Sunday booze back

2014-02-28 00:00

THE relaxation of the province’s booze laws, which takes effect from today, will see liquor being sold on Sundays and a clampdown on taverns that operate near schools and creches.

This follows the passing of the Liquor Amendment Bill by the legislature late last year following years of debate.

The jury is still out whether the change to allow liquor stores to open on Sunday — prohibited by law until today — will result in a big increase in turnover and profits for liquor store owners.

The province’s new Liquor Act comes into effect despite attempts by Health Minister Aaron Motsoaledi to push for a total ban on alcohol advertising and plans by government to consider increasing the legal age to consume alcohol from 18 to 21.

Sunday booze sales have proved controversial in other provinces, including Gauteng which has attempted to ban Sunday sales.

The ban appears to have been dropped due to resistance by the public.

Announcing the commencement of new regulations in Durban yesterday, Economic Development and Tourism MEC Mike Mabuyakhulu said the sale of alcohol on Sunday had been banned not for the general good of the community, but to further narrow sectarian and religious interests.

“All of us know we now have a secular state and a Constitution that recognises all religious formations.

“As such, government would be acting in the manner that undermines the spirit of the constitution if we were, without any shred of evidence, to ban the sale of alcohol on Sundays,” Mabuyakhulu told journalists at a media briefing in Durban.

He also said if truth was to be told, people bought liquor in bulk on Fridays and Saturday to consume on Sundays.

“The biggest issue that we want to focus on as a province, the KwaZulu-Natal Liquor Authority together and communities is to educate people to drink in a responsible manner whether it is Sunday, Friday or Wednesday,” Mabuyakhulu said.

“You can create a Sunday in a home if you don’t drink. That is your choice, not our choice as government. That choice, we leave it within your hands,” he said in an apparent response to critics of the Sunday sale of alcohol.

Mabuyakhulu said the previous legislation had failed to address the economic imperatives associated with the liquor industry and also failed to regulate and control the socio-impact of the law on communities.

“Liquor licensing was also not perceived to be an economic activity, but merely became a compliance issue,” he said.

He insisted that the new law addressed shortcomings in the old legislation by introducing proper regulations and control of liquor industry while balancing the social economic impact and effect on communities.

“As government we want to clarify our position — we are not opposed to liquor. Consumption of alcohol per se is not problematic.”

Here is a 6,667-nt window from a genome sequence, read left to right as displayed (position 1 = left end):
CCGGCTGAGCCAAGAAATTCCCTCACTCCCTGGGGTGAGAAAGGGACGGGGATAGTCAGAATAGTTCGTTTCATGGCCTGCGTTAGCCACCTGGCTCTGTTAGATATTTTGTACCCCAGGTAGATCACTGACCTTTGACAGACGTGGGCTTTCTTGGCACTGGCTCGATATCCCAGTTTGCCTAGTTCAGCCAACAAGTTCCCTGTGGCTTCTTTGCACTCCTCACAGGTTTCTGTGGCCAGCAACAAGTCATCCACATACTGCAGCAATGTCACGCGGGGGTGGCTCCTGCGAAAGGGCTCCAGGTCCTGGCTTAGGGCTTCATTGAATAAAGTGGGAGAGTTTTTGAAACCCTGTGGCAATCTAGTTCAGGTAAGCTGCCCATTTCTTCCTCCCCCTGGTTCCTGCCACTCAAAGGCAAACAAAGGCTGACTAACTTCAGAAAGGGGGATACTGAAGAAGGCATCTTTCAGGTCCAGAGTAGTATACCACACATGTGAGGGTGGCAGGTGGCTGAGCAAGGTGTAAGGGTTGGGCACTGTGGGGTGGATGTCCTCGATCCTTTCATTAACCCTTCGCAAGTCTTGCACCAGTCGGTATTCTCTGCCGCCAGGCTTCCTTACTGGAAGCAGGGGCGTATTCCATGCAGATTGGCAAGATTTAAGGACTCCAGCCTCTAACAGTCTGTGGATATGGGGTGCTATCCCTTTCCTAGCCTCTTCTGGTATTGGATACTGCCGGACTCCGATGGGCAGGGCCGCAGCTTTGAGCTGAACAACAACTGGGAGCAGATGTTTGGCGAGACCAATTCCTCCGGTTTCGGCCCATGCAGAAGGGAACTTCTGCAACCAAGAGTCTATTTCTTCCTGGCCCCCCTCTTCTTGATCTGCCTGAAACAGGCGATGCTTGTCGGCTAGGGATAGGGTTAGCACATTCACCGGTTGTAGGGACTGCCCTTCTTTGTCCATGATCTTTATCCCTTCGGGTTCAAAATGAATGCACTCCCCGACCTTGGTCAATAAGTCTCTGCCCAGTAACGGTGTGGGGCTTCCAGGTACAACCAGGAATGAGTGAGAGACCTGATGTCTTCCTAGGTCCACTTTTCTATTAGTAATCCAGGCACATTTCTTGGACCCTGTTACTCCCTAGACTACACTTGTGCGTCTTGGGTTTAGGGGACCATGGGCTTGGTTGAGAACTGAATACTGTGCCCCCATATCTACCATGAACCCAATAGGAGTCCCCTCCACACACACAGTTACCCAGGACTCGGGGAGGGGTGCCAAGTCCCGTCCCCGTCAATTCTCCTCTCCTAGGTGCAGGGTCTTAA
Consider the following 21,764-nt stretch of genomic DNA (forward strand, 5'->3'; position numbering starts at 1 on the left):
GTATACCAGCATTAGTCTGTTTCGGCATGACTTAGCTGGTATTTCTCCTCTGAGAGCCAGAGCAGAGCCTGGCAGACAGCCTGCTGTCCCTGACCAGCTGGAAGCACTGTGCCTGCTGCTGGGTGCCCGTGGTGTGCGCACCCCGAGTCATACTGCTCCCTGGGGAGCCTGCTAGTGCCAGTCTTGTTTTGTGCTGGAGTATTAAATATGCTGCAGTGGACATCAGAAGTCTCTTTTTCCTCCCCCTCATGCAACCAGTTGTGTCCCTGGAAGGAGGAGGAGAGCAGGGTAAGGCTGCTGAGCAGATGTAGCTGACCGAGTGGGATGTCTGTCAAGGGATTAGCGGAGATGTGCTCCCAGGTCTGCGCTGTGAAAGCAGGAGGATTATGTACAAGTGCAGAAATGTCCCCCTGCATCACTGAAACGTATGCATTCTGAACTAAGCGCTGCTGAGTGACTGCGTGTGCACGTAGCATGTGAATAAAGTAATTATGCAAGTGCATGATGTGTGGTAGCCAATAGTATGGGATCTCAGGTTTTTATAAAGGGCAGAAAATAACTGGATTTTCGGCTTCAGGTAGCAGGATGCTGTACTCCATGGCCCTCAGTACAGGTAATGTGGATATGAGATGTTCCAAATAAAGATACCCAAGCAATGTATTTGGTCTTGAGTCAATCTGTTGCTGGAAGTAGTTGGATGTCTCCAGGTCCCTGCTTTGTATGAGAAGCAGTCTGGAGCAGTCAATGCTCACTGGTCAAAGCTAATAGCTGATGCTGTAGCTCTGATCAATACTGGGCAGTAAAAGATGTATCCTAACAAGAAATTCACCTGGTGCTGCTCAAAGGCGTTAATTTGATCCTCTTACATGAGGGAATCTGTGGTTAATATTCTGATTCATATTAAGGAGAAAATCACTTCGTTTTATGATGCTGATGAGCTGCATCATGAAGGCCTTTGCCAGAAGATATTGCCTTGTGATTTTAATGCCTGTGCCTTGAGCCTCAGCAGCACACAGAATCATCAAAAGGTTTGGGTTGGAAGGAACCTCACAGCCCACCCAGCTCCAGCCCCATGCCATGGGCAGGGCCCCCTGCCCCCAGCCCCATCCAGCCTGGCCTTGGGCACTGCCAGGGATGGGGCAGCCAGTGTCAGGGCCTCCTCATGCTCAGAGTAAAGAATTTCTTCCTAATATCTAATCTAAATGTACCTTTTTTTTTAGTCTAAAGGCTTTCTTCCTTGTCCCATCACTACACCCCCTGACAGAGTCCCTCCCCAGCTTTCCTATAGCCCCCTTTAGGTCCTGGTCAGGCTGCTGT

In terms of the new law, entry of new participants in the liquor industry, diversity of ownership and ethos of social responsibility is promoted.

The law also promotes direct participation of communities in liquor licensing processes.

“Communities will have an opportunity to comment on an application as it is compulsory to advertise the application in two locally circulating newspapers,” he said.

Prospective applicants will now be compelled to give notice to neighbours within a 100-metre radius of the establishment as opposed to advertising in a government gazette.

Mabuyakhulu also said the liquor licence would not be renewed yearly as long-term applicants complied with licence conditions.

“The licencee is required to make an application to the Liquor Authority six months prior to the expiry of the licence,’ he said.

No new licences will be issued to establishments that will operate within 500 metres of schools and churches.

However, existing establishment would have three years to relocate and may not operate when schools are opened.

Some liquor outlets said they would wait and see if Sunday sales made a huge impact on their trading.

Deon Barkhuizen, owner of Stella Liquor stores in Durban, said he expected Sunday trading would result in higher turnover.

“It is like any other form of advertising, if people see the liquor store is open, they will come in and buy,” he said.

Barkhuizen said his biggest concern was with the enforcement of illegal liquor trading operations, and he said the government should enforce the liquor legislation by closing down illegal outlets.

Barkhuizen was also concerned about the continuing prohibition of liquor stores to remain open after 5 pm on Saturday’s, as his experience was that this was a day when most people bought liquor, while those who did work on Saturday, normally only finished at 5 pm, leaving them no time to buy alcohol and forcing them to go to bars and clubs to get liquor.

Dino Ionides, owner of Jimmy’s Liquor in Durban, said he did not intend to trade on Sunday, as he needed a day of rest in a week.

Liberty Liquors manager Chris Hensey said he did not expect the company would immediately start trading on a Sunday, as they would need to ascertain how far away they were from schools and religious buildings. In addition, the company still had to take a formal decision on Sunday trading.

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